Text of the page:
Geological Wonders of Saudi Arabia

30 Jan , 2021 Lumix G9,Lumix GH5,Lumix S1,Travel,Video

Geological Wonders of Saudi Arabia

The vast barren landscapes of this desert region is full of natural, historical and geological marvels, from the largest oasis on Earth in Al Hasa, to the nautical graveyards of the Red Sea reefs. After many long months of lockdown it seemed the perfect time to visit some of the wonders within the Kingdom of Saudi Arabia.


The Geological Wonders of Saudi Arabia. Video created using Panasonic S1, G9, GH5 and GX80. Some footage shot using iPhone 6 & 8. Aerial footage created with DJI Mavic Air. Content captured on location at: Wadi Al Disah, Al Ula, Haql Province, Madyan, Mada’in Saleh, Elephant Rock, Al Hasa, Al Hada, Alasfer Lake, Al Tuwaiq Escarpment (Edge of the World), Ithra, Al Khobar, Tabuk, Red Sands Desert, Judah Rock (Devil’s Thumb), Al Uqair and Asir Province. Music: ‘My Own Soul’s Warning’ by The Killers Copyright owners: UMG on behalf of Island Records

By now the global pandemic has affected almost every country in the world. The dry and desolate regions of Saudi Arabia are no exception. So what can you actually do during a pandemic of the magnitude the world hasn’t experienced for over 100 years? Staycation in KSA!

Road tripping across the northern province of Tabuk, braving the perilous zig-zagged roads of Al Hada in the Taif region, and exploring the ancient tombs and archeological heritage sites of Mada’in Saleh, are just some of the many places worth visiting within the Kingdom.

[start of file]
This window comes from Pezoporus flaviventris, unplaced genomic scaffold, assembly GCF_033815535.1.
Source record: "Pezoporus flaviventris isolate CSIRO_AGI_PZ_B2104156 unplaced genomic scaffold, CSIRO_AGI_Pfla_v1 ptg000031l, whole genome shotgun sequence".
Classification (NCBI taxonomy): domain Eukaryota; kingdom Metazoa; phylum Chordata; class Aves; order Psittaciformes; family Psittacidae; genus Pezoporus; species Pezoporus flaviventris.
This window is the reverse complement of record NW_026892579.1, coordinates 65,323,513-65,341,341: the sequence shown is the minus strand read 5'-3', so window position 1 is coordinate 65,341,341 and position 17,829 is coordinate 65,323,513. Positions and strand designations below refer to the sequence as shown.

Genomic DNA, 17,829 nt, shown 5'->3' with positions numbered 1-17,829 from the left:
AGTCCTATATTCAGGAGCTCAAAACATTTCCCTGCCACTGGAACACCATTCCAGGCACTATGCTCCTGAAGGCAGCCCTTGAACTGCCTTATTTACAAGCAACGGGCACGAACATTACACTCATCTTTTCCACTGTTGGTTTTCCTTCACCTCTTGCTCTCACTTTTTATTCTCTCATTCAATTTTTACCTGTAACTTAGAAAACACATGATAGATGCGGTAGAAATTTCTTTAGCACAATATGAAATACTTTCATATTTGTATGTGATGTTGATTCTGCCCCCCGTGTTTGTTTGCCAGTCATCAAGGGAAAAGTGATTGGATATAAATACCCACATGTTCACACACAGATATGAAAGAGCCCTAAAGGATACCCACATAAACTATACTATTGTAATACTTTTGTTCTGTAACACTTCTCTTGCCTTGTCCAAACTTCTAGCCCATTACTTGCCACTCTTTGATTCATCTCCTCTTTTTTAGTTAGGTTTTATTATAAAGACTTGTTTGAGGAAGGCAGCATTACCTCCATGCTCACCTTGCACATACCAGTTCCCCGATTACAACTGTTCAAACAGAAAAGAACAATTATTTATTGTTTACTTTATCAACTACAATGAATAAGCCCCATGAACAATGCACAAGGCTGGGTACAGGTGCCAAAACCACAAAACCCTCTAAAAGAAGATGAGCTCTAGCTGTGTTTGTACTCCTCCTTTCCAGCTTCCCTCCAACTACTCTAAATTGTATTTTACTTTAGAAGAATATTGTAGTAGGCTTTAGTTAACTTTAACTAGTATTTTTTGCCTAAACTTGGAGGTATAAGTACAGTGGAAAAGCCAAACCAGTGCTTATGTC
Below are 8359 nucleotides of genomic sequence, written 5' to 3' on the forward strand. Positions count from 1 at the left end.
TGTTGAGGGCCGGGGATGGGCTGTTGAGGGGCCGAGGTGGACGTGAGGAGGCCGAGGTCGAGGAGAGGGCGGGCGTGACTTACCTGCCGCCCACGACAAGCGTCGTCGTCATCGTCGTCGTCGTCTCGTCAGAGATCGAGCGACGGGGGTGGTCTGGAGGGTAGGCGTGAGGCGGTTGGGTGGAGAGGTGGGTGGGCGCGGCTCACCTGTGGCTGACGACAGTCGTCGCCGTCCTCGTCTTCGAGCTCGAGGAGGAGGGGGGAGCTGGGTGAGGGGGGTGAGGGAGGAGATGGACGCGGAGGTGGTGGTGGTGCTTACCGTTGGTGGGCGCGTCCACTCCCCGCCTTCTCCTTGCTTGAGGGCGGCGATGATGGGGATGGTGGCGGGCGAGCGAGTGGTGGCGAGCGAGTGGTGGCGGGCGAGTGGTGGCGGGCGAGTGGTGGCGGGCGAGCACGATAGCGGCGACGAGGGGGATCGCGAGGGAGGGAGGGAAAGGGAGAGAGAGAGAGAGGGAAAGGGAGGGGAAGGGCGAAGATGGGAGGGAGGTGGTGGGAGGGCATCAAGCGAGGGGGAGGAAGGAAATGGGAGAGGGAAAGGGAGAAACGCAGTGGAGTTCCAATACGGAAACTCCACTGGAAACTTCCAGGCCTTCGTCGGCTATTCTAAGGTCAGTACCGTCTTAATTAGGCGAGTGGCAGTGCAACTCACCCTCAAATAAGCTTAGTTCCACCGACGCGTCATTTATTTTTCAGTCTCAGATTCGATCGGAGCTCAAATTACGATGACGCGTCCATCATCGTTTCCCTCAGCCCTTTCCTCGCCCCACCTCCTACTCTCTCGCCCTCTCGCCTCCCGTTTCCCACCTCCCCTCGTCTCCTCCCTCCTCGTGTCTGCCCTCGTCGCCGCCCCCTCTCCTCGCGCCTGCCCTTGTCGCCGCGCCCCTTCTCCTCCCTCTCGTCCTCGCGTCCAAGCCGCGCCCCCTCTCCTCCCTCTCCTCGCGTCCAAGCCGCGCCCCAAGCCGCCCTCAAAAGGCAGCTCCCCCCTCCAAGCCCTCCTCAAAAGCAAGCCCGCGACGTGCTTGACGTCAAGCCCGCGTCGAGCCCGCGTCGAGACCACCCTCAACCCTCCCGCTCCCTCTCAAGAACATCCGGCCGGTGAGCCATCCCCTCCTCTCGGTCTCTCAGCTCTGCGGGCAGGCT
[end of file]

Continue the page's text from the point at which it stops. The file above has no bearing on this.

Georgious G Shipwreck

I had already managed to visit Al Ula for the Winter at Tantora Festival in January, way before the pandemic was declared and subsequent restrictions imposed. Based around an ancient oasis in the Al Madinah Province, the Tantora Festival is focused on arts, culture and local heritage, that lasts around three months, from December to March. The festival includes concerts at the Al Maraya mirage hall, vintage aircraft and hot air balloon flights and the ancient archeological sites and burial tombs of the Dedanite and Nabatean civilisations.

As we gradually emerged from lockdown around August international travel was for most, out of the question. After some consideration on the feasibility of exploring Saudi Arabia, a plan of action was devised. Domestic travel seemed reasonably safe at the time with the likes of Flyadeal, Flynas and Saudia Airlines continuing to operate from all major and regional airports.

Even with the extreme summer temperatures passed it’s peak it didn’t really feel like the lockdown had ended, as outdoor activities were significantly limited. Therefore, the Eid holiday in August seemed like the perfect excuse to visit the Al Hada mountains in the Makkah Province, western Saudi Arabia. This provided some much needed rest-bite from the intense heat and humidity of the Eastern Province.

Al Hada is a small mountain tourist retreat located at an altitude of around 2,000m. The summer temperatures range from 15°C and 30°C. Far more comfortable than the blazing highs of nearly 50°C at sea level. The winding ‘zig-zag’ road that connects the main city of Taif to the mountainous resorts of Al Hada, provides some spectacular views across the plains below. The Taif region is famous for its agriculture with over 900 rose farms providing 300 million flowers a year, harvested to produce the world’s most expensive rose oil.